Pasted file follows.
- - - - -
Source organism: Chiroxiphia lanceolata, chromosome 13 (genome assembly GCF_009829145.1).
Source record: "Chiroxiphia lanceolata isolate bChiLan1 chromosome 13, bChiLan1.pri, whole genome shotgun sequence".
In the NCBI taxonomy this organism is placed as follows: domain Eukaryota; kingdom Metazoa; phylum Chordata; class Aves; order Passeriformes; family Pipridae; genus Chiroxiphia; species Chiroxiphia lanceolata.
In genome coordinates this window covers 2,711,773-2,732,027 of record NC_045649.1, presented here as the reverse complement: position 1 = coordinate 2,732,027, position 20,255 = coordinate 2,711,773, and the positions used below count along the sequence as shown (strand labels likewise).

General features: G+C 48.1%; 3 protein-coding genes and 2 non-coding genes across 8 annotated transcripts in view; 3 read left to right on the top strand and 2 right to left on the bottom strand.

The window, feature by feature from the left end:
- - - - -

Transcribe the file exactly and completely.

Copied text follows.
Source organism: Chiroxiphia lanceolata, chromosome 13 (genome assembly GCF_009829145.1).
Source record: "Chiroxiphia lanceolata isolate bChiLan1 chromosome 13, bChiLan1.pri, whole genome shotgun sequence".
In the NCBI taxonomy this organism is placed as follows: domain Eukaryota; kingdom Metazoa; phylum Chordata; class Aves; order Passeriformes; family Pipridae; genus Chiroxiphia; species Chiroxiphia lanceolata.
In genome coordinates this window covers 2,711,773-2,732,027 of record NC_045649.1, presented here as the reverse complement: position 1 = coordinate 2,732,027, position 20,255 = coordinate 2,711,773, and the positions used below count along the sequence as shown (strand labels likewise).

General features: G+C 48.1%; 3 protein-coding genes and 2 non-coding genes across 8 annotated transcripts in view; 3 read left to right on the top strand and 2 right to left on the bottom strand.

The window, feature by feature from the left end: